H. Wallach, A. Galloway, “Constancy of colored objects in colored illumination,” J. Exp. Psychol. 36, 119–126 (1946).
[CrossRef] [PubMed]

J. Franklin Inst. (1)

G. Buchsbaum, “A spatial processor model for object color perception,” J. Franklin Inst. 310, 1–26 (1980); L. T. Maloney, Computational Approaches to Color Constancy (Stanford U. Press, Stanford, Calif., 1985); L. T. Maloney, B. A. Wandell, “Color constancy: a method for recovering surface spectral reflectance,” J. Opt. Soc. Am. A 3, 29–33 (1986); M. Brill, G. West, “Contributions to the theory of invariance of color under the conditions of varying illumination,” J. Math. Biol. 11, 337–350 (1981).
[CrossRef] [PubMed]

J. Opt. Soc. Am. (1)

J. Opt. Soc. Am. A (1)

Proc. Natl. Acad. Sci (USA) (1)

E. Land, N. Daw, “Colors seen in a flash of light,” Proc. Natl. Acad. Sci (USA) 48, 1000–1008 (1962).
[CrossRef]

Vision Res. (2)

J. J. McCann, S. P. McKee, T. H. Taylor, “Quantitative studies in retinex theory,” Vision Res. 16, 445–458 (1976).
[CrossRef]

J. A. S. Kinney, “Factors affecting induced color,” Vision Res. 2, 503–525 (1962).
[CrossRef]

Other (4)

T. N. Cornsweet, Visual Perception (Academic, New York, 1970), pp. 382–383.

Y. Le Grand, Light, Colour and Vision (Chapman, London, 1968).

R. M. Evans, Light, Colour and Vision (Chapman and Hall, London, 1968).

D. Brainard, B. Wandell, An Analysis of the Retinex Theory of Color Vision (Stanford U. Press, Stanford, Calif., 1985).

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Figures (6)

Fig. 1
Fig. 1

a, The Mondrian display. One patch in the test display (on the right) was varied to match the equivalent patch in the standard display on the left. Both displays were viewed simultaneously; observers move their eyes frequently between them. The simulated illuminant in the standard was 6500 K; in the test, it was either 4000 or 1000 K. b, Munsell designations of the patches in the standard display. Darker contours surround potential test patches and are marked to aid the reader; no outlines were present in the display, c, Luminances (in candellas per square meter) for each patch in the full-simulation condition. Upper numbers, the 4000-K test Mondrian; middle, the 6500-K standard Mondrian; lower, the 10,000-K test Mondrian.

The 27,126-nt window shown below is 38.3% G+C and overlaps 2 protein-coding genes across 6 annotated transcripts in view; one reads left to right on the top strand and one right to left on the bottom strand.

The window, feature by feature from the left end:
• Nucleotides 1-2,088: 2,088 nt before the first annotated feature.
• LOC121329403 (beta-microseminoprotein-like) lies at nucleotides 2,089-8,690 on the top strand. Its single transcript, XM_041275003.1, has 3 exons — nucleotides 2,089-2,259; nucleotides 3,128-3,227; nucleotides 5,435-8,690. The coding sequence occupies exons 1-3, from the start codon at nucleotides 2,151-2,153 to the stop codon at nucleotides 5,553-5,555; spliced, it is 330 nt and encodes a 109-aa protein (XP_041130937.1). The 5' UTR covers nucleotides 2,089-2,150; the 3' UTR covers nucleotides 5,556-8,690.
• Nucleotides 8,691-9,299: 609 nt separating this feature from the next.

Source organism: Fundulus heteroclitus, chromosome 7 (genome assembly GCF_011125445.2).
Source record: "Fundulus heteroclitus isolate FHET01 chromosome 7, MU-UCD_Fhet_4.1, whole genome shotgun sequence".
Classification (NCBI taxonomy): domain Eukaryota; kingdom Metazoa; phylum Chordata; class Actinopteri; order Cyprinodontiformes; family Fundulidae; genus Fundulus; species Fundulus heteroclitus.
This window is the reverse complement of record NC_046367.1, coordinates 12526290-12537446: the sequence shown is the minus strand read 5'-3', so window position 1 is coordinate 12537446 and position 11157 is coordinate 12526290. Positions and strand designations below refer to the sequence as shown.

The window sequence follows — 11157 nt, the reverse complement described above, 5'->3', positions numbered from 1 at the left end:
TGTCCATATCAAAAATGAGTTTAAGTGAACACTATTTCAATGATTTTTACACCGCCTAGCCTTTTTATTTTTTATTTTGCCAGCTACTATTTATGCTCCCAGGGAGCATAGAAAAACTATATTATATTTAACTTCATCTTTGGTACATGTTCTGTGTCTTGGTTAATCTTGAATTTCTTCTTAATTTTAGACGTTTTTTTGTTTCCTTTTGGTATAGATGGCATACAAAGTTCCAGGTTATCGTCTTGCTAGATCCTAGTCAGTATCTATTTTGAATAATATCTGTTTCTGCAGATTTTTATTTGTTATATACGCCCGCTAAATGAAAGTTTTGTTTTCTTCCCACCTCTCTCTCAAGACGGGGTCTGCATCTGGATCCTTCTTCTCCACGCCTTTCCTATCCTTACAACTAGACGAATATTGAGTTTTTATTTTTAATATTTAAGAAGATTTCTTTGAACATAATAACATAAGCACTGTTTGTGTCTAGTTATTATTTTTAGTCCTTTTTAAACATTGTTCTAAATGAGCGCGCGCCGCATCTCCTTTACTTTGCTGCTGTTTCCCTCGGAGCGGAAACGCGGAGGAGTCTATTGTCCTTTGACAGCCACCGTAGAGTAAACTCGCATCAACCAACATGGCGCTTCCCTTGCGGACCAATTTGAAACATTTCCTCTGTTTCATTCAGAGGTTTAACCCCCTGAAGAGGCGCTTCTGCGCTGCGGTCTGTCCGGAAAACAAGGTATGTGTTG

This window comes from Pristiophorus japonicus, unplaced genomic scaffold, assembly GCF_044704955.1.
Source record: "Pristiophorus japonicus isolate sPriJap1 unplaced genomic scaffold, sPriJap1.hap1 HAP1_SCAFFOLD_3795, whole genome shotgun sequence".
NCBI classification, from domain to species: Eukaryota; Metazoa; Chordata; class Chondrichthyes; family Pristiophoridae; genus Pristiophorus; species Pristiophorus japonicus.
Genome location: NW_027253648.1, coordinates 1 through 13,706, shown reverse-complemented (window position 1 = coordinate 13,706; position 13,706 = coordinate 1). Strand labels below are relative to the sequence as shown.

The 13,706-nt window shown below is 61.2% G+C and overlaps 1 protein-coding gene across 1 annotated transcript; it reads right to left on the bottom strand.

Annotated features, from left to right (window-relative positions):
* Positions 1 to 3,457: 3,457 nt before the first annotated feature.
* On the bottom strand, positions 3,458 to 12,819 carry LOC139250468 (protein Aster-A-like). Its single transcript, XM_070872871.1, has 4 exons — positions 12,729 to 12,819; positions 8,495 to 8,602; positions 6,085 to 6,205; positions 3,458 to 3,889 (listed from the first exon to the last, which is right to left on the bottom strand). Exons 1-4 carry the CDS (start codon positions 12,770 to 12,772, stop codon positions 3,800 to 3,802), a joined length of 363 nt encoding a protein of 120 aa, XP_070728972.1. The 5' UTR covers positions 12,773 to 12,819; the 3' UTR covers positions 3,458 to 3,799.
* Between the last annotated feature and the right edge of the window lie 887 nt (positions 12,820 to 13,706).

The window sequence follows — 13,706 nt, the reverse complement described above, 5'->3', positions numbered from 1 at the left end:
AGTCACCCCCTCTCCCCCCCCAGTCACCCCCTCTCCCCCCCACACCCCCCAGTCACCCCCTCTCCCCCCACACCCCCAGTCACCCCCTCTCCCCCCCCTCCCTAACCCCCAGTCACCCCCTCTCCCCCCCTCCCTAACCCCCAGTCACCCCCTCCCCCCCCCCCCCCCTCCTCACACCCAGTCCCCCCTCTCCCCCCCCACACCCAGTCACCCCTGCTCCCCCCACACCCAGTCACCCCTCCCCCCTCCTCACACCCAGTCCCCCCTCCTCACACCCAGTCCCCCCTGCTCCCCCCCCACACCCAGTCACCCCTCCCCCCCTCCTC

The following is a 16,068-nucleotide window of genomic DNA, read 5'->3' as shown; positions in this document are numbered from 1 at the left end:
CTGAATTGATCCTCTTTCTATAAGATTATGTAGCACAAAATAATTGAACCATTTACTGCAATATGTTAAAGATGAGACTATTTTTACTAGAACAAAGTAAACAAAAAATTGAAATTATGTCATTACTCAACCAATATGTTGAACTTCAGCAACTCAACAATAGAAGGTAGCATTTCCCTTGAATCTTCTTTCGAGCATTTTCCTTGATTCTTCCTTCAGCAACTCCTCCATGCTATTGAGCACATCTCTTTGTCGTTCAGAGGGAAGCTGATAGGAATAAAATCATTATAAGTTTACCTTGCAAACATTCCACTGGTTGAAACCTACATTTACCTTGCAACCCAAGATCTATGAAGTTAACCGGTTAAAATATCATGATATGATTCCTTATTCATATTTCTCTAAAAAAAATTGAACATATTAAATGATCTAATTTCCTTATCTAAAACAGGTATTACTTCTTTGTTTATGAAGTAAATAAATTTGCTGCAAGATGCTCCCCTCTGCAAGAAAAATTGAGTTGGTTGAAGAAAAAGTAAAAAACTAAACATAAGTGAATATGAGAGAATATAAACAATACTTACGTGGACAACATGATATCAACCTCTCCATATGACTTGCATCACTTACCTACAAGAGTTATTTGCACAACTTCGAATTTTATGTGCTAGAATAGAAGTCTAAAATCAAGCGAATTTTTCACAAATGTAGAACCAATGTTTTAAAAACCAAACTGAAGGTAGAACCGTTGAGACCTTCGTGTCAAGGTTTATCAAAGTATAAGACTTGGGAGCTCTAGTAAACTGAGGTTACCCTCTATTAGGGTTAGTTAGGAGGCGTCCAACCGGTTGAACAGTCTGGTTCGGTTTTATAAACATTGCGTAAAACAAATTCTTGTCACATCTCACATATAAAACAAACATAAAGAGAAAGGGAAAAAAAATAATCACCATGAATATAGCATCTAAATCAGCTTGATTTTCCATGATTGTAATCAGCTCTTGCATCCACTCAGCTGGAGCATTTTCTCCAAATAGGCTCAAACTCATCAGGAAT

Fig. 2
Fig. 2

Annular stimuli. Each plot shows the CIE (x, y) coordinates of the standard stimulus patches (open symbols) and the mean test-patch matches (filled symbols) under simulated illuminants of 6500 (circles), 4000 (triangles), and 10,000 K (squares). Bars represent ±1 standard error of the mean match. Where no bars appear, the bars are smaller than the plotted symbol. Solid lines with no symbols are the monitor color triangle and spectrum locus (outside). Top, middle, and bottom panels, observers LA, AR, and JS, respectively; right-hand panel, paper matches, left-hand panel, hue and saturation matches. If color constancy held perfectly, open and filled symbols would become superimposed. Color constancy is adequate with paper matches but poor with the direct hue and saturation matches.

Fig. 3
Fig. 3

Mondrian stimuli, equal-luminance condition. Symbols are as in Fig. 2.

Fig. 4
Fig. 4

Mondrian stimuli, full-simulation condition. Symbols are as in Fig. 2.

Fig. 5
Fig. 5

Mondrian stimuli, full-simulation condition with a simulated overspill of the illuminant [a 0.5-deg annular surround that simulated the illuminant falling on a black Munsell (N 1/) paper]. Only hue matches were made. Results were not altered by the overspill. Symbols are as in Fig. 2.

Fig. 6
Fig. 6

The relative spectral power of the R, G, and B phosphors of the monitor measured at every 3 nm and used in calculating the chromaticity coordinates of the patches.

Equations (1)

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L / L max = ( D / D max ) ** 2.58 ,